Sword Art Online: Last Recollection

Sword Art Online: Last Recollection

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Sword Art Online Last Recollection

Sword Art Online is a bit of a monster of a series, starting out as Manga before spinning off into everything from an Anime series to even a live-action series.  So, to say it has a big fan base is a bit of an understatement.  Of course, with such a winning property it was only a matter of time ’til video games joined the party way back in 2013 and over the years there have been a good few across a number of systems, with the latest being Sword Art Online: Last Recollection which aims to wrap up any loose ends left over from the past title Sword Art Online: Alicization Lycoris, while seeing most of the Sword Art Online cast coming together for an epic final show down in the underworld.

Right off the bat this is very much a traditional JRPG offering compared to the past title, favouring a more linear level design with most exploring held back till the later game.  With Sword Art Online: Last Recollection following on from the events of Alicization Lycoris, the tale picks up right where it ended, though it does have an original campaign of its own as well with our hero, Kirito, and his new friends facing a new challenge.  A dark knight called Dorothy has entered the human realm and is attempting to broker peace between the Dark Territory and the Human Realm.  To get there Kirito and co. must join forces with Dorothy to convince the Ten Lords of Underworld to end the war once and for all.  It’s a strong tale which sees Dorothy grow as a character over your time with her, as her insecurities about being a leader come under the spotlight; this arc is a welcome one, as the past game’s similar tale was handled mostly in DLC (which wasn’t a great choice).  This campaign is very streamlined and will clock in at about 20 hours to complete, though the story doesn’t truly kick in until about the half way mark.  Although it may be too streamlined at times as exploring areas is often not an option.

Outside the main tale there are side quests to take on, but they are often simple affairs of find this or kill that; they never really feel like epic undertakings.  Combat is however maybe the best it has been in a Sword Art Online title, seeing you and your party of heroes of which there are tonnes to unlock from across the series, including the likes of Asuna, Leafa, Sinon, Bercouli and Tia to name but a few – who must face off against an ever growing mix of monsters, nasties and a few epic boss battles to boot.  There is a real MMO vibe to combat at times with it feeling like button mashing, yet after a few upgrades you start to build your combos with your party members and attacks get evermore epic and flashier as you grow.  There are also ways to break enemy attacks and time dodging just right and you’ll even slow time down to unleash even more attacks.  It’s a satisfying system that has depth to it, that will suck you in as you level up and start adding elemental effects to attacks, all while tweaking your party to best complement your attacks.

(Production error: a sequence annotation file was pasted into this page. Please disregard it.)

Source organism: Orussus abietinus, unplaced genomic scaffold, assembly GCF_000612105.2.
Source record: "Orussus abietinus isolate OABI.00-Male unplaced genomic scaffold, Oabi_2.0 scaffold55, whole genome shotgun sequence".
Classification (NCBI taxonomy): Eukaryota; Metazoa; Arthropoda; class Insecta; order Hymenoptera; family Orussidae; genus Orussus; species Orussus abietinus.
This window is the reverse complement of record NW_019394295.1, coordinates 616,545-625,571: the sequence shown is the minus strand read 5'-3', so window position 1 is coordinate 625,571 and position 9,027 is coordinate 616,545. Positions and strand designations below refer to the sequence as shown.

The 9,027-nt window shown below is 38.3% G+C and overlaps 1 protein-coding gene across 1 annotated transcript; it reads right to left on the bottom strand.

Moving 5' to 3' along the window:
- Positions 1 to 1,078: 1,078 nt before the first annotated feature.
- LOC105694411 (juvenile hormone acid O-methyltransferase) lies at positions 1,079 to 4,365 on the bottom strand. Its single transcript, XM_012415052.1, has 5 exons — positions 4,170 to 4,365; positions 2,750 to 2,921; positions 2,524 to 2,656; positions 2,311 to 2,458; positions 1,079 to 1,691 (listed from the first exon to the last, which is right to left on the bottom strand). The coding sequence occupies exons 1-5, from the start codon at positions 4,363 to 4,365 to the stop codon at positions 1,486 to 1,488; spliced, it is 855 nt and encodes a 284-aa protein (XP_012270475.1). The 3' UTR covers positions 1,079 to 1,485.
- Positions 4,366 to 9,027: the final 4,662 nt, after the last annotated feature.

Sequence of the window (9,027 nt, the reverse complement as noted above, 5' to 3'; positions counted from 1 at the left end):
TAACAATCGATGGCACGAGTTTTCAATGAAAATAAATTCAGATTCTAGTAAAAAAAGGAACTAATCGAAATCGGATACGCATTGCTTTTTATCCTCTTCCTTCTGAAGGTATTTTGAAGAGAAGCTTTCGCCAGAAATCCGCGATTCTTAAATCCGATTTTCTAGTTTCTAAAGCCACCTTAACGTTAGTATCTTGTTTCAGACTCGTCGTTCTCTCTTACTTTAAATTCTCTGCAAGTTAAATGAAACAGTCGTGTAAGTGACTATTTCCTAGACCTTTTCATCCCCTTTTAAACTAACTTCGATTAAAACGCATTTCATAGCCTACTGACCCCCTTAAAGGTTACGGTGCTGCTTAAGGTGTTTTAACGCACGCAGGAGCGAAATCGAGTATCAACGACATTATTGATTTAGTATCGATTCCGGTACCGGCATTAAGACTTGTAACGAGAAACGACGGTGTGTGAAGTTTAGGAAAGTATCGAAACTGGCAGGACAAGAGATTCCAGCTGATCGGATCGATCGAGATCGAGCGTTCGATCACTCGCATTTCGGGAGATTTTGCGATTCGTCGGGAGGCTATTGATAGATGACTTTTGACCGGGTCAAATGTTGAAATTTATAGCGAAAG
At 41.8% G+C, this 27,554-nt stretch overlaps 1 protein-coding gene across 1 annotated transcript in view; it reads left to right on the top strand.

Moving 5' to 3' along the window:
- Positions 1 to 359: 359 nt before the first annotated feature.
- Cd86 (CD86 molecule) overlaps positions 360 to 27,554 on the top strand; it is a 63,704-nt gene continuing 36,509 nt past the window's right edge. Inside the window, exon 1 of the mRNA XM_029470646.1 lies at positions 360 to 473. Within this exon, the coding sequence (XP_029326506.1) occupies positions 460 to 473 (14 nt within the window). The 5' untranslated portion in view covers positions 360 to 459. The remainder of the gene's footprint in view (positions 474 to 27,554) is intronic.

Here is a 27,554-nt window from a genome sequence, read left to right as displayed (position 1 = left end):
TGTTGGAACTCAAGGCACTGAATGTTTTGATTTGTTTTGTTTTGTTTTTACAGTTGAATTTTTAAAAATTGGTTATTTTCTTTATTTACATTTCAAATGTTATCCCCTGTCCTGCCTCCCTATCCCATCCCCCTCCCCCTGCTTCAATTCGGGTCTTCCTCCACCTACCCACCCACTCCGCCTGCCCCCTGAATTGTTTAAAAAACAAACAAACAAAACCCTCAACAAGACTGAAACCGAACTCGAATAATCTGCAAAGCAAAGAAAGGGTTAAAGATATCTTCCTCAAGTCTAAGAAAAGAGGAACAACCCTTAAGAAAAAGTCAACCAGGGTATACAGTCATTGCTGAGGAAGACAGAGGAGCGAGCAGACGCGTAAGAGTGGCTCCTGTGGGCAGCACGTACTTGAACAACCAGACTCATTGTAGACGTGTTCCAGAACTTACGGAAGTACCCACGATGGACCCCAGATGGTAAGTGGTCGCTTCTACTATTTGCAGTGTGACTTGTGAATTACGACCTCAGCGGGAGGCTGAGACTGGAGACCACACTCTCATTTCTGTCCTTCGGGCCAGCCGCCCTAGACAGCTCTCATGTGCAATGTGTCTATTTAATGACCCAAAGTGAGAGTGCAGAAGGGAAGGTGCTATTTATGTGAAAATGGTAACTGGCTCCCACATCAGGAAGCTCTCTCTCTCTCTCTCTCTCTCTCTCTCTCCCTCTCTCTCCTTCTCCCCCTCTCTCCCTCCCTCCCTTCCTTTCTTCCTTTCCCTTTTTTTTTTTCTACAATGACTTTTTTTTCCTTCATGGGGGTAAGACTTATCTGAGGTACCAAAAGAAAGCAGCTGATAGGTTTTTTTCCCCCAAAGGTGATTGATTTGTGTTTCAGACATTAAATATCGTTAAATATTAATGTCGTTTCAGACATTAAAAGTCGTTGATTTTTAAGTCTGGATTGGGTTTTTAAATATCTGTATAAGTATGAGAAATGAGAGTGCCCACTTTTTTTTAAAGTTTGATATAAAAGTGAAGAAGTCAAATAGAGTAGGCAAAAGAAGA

Visually it can be rough at times and even dated in some respects with some major pop-in in some locations.  Whereas other locations are just dull and flat looking, as you fight from caves to more caves.  Sound-wise its overall of a good standard: from the soundtrack, to the voice acting which is fully Japanese.  Though there were more than a few moments where scenes were left silent, even though they feel like key emotionally driven points.  Sword Art Online: Last Recollection tries to be everything to everyone in ways; it has improved in areas from the past title, but in others it’s a bit rough.  That said odds are high those picking this up are already sold on the Sword Art Online series.  The real payoff though is how the overall tale and its main threads are tied up, with hopes of an epic memorable climax to the series, as well as the draw of a new campaign to get stuck into.

An Xbox review copy of Sword Art Online: Last Recollection was provided by Bandai Namco’s PR team, and the game out now on Xbox, PlayStation and PC for around £60.

The Verdict


The Good: Amount of playable characters | Combat | Episode quests

The Bad: Bland environments | Visual issues | Tale can be a bit stop-start

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Stuart Cullen

Scotland’s very own thorn in the side of the London gaming scene bringing all the hottest action straight from The Sun… well… The Scottish Sun at least, every week!

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